Traders and investors can also take exposure through the spot market (cash) or through derivatives marketDerivatives MarketThe derivatives market is that financial market which facilitates hedgers, margin traders, arbitrageurs and speculators in trading the futures and options that track the performance of their underlying more trading in futures and options. DerivativesDerivativesDerivatives in finance are financial instruments that derive their value from the value of the underlying asset. The underlying asset can be bonds, stocks, currency, commodities, etc. The four types of derivatives are - Option contracts, Future derivatives contracts, Swaps, Forward derivative contracts. read more are generally used for hedging purposes and the actual delivery takes place for trades that are entered by manufacturers. These players hedge their price exposure through derivative contractsDerivative ContractsDerivative Contracts are formal contracts entered into between two parties, one Buyer and the other Seller, who act as Counterparties for each other, and involve either a physical transaction of an underlying asset in the future or a financial payment by one party to the other based on specific future events of the underlying asset. In other words, the value of a Derivative Contract is derived from the underlying asset on which the Contract is more.

Another breed of traders is called speculators who just buy or sell contracts in anticipation of the higher or lower prices in the future. Its price speculation is widely practiced and speculators hardly take or deliver physical commodities.

Regulations in the Commodity Market

There are no regulations when two parties join hands privately to trade commodities, however, if the trades happen through exchanges, those trades are governed by regulatory agencies like the Commodity Futures Trading Commission (CFTC) in the United States and Markets in Financial Instruments Directive (MiFID) in Europe.

The regulatory agencies try to limit the speculative activity to avoid unnecessary formation of bubbles led by the vested interests of the few players.

Commodity Cycles

Commodities go through cycles every once in a while when their prices increase significantly (generally in an economic bull run), reach unsustainable levels, and then decline subsequently to remain in a slump for some time. It is possible for all commodities (especially metals) to display this behavior at the same time, but there could also instances of individual commodities seeing a cycle at different times.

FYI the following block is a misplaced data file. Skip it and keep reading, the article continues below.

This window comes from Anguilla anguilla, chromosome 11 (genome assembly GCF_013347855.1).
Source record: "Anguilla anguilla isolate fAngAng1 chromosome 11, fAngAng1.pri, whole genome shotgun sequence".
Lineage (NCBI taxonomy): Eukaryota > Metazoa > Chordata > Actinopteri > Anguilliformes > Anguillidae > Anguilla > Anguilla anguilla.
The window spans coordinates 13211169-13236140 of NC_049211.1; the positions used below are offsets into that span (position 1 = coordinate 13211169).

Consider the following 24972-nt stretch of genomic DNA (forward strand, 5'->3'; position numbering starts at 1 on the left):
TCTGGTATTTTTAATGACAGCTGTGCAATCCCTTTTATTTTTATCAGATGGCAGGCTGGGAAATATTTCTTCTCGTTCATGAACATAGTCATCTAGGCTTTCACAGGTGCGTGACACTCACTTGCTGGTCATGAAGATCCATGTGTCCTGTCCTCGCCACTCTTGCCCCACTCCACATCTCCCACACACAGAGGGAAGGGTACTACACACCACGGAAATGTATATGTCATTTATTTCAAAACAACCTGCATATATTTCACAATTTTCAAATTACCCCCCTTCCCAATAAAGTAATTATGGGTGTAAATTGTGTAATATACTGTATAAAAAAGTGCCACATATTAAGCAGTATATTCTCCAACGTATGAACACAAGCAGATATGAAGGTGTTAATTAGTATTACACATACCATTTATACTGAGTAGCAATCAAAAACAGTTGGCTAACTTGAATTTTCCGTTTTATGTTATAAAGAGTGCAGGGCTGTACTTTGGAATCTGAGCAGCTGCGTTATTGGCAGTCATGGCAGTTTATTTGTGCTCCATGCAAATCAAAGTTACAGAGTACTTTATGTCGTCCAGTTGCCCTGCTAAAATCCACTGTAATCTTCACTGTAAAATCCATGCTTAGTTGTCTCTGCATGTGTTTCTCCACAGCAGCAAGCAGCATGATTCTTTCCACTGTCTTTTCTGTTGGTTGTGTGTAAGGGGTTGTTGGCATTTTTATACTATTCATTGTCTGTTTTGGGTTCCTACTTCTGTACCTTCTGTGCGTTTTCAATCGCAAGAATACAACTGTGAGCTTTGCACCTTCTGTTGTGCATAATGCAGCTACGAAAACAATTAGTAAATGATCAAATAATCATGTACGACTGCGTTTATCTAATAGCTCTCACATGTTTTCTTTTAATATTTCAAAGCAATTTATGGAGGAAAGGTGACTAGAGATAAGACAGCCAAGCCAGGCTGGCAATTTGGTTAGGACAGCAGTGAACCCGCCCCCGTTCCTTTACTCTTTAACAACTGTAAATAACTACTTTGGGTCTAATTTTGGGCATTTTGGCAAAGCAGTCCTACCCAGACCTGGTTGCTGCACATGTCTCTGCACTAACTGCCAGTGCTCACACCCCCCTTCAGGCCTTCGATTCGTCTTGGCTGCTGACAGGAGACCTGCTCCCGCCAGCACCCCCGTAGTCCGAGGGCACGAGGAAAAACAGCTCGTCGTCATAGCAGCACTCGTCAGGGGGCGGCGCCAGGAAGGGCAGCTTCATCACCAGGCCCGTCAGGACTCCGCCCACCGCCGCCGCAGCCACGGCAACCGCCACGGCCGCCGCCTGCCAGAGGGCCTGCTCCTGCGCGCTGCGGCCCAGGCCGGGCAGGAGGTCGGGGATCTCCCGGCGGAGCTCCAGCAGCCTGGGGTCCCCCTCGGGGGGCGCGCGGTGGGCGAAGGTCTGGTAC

Some of the advantages are as follows:


Some of the disadvantages are as follows:

  • The most pressing problem that it causes is pollution. Coal is said to be the most polluting commodity.
  • Mining ore sometimes comes at the cost of decimating forests and wildlife.
  • The working conditions of people in commodity manufacturing/handling in the developing world are said not to be up to the mark.
  • These are prone to speculation which leads to the formation of bubbles and subsequent bursts, which also hurts the genuine players in the market as well.


Commodities have been around for centuries and the world has evolved significantly. The market has also evolved, and with the trade and commerce commodities travel easily from one part of the world for use in other parts of the world. Agencies across the world are trying to figure out how we can use less of some polluting commodities and replace them with not so polluting material for environmental sustainability.

There is no doubt that commodities have played an important part in shaping humanity and economies and they will continue to do so in the future.

This has been a guide to what is a commodity and its definition. Here we discuss the cycle and pricing of commodities along with its types and regulations. We also discuss the advantages and disadvantages. You can learn more about investment banking from the following articles –